By Leslie Lindsay
I have two kids. Both of them have red hair. Both of them have blue eyes. Both of them of girls. But that is where the similarites come to an end. You see, one of them is very, very precocious (read: talkative) and the other, well…not so much. You know my comparison has nothing to do with love. It has to do with Childhood Apraxia of Speech (CAS).
My oldest daughter has CAS. Her younger sister does not. When we first learned of the apraxia diagnosis, I was very focused on helping my older daughter get the help she needed. I shuffled her to and from therapy, I got her into a great language-based preschool program. I worried about and read about apraxia. I cried. I laughed. I saw glimmers of hope.
Now, at six years old, my daughter with CAS is doing a world better. But, being the oldest, she’s a little sensitive about her speech skills not being quite “up to par” as her chatty little sister. What’s a parent to do?!
A few weeks ago, I interviewed Angela Baublitz, mother of a daughter with CAS and author of “I Want to be Your Friend,” (a book intended for children about CAS available through Apraxia-KIDS, www.apraxia-kids.org). She mentioned several tips for siblings in regards to CAS. Keep in mind, though that Angela’s son is older and it’s her daughter who has CAS. It may be easier for older non-CAS sibs to take on the roles Angela mentions:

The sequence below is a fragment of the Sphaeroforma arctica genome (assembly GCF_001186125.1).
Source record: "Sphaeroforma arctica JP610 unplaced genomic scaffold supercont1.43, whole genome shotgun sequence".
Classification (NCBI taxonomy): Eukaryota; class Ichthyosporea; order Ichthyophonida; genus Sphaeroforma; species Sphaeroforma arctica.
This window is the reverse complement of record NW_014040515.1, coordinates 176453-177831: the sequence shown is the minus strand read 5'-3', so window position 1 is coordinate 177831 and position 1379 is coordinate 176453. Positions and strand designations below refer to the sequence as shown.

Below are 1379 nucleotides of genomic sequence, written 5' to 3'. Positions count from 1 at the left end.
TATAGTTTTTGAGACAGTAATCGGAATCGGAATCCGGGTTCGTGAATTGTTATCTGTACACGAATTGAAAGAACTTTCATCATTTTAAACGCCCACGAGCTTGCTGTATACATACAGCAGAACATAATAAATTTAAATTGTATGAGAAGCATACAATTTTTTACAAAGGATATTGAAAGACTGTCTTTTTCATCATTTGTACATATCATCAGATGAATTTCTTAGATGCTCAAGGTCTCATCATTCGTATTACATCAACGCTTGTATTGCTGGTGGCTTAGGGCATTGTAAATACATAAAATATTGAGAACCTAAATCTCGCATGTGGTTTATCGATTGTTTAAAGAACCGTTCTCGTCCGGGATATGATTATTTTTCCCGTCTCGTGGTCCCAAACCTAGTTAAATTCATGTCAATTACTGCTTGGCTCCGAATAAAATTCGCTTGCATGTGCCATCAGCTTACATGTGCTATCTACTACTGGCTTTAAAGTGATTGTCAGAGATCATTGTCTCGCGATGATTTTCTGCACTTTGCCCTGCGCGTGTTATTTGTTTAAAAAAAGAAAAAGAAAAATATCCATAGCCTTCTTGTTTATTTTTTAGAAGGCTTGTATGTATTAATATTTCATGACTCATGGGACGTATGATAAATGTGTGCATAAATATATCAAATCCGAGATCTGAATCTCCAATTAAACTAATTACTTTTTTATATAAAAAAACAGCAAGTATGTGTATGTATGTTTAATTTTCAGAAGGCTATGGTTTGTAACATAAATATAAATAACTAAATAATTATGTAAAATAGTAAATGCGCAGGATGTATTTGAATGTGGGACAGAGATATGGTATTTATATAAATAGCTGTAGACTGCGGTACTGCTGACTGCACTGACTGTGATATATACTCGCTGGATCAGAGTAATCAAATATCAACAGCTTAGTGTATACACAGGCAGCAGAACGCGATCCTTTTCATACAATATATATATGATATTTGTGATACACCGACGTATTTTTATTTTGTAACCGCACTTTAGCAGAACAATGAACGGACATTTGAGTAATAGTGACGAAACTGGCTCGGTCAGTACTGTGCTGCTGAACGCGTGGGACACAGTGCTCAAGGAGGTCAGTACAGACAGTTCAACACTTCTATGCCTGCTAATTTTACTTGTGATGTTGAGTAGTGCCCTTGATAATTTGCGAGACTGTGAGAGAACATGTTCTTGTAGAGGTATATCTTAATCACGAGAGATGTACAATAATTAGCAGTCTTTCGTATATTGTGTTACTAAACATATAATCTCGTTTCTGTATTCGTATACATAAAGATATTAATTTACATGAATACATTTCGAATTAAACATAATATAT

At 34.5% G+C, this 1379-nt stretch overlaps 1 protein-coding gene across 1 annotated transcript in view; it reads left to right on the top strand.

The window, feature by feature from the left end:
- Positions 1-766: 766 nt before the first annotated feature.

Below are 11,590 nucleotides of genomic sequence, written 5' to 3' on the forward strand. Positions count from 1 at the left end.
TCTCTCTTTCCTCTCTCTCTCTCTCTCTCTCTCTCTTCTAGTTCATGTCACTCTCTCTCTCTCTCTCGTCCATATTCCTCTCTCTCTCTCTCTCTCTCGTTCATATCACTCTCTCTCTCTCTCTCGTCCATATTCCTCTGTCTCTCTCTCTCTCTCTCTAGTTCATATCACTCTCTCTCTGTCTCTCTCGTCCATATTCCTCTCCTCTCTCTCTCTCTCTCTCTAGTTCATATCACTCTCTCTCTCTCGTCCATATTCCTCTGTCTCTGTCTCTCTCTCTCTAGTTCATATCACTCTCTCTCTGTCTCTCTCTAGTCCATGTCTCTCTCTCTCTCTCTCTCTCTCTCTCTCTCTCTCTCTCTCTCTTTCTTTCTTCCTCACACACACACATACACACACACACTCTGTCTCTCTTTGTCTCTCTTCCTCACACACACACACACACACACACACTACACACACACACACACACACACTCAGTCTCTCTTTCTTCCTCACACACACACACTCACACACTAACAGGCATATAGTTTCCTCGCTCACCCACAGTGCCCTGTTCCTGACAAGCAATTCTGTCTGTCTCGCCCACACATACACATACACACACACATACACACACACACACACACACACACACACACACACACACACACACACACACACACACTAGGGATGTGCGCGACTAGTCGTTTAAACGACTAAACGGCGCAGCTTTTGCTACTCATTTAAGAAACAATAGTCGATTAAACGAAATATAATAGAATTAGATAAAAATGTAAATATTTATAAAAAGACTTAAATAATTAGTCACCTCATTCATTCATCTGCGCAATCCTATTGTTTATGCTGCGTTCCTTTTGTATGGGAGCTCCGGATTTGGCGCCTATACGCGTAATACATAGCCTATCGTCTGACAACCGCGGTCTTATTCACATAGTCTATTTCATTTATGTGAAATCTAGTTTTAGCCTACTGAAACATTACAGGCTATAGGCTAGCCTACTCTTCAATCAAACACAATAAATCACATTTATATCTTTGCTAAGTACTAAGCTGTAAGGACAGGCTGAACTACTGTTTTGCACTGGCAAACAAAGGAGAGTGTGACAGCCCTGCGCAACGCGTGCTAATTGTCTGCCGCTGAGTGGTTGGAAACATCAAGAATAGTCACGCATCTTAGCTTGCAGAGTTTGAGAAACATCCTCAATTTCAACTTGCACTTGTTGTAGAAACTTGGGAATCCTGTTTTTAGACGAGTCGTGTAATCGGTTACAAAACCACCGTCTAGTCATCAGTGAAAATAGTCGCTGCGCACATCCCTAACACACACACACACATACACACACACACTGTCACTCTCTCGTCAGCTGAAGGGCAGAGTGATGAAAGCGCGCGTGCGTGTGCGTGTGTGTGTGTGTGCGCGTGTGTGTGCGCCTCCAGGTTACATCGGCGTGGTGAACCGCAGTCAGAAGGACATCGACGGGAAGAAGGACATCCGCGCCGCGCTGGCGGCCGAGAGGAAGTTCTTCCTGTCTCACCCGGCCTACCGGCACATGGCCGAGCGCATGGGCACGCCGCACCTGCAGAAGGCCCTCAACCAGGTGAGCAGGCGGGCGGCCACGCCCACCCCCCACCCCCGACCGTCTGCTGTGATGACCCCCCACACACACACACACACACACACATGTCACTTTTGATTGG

“[My son] protects his sister a lot. Should someone start to make fun of my daughter for the way she talks, he is right there defending her.” She also gives these tips to parents:
- Keep open communication with the Non-CAS child so they can understand what the CAS child is going through.
- Also make sure the Non-CAS child has free time by themselves to play with other children and alone time with parents.
- Make sure the Non-CAS child is sharing how he feels with you.
- Try to go on with life with a positive attitude, treat both children the same
- Socialize with other families–do not isolate your family from this speech problem
- Have fun in life
I’d love to hear from you all–how have you balanced the CAS diagnosis with the other demands and children of your family?! Email me today, firstname.lastname@example.org or post a comment in today’s blog.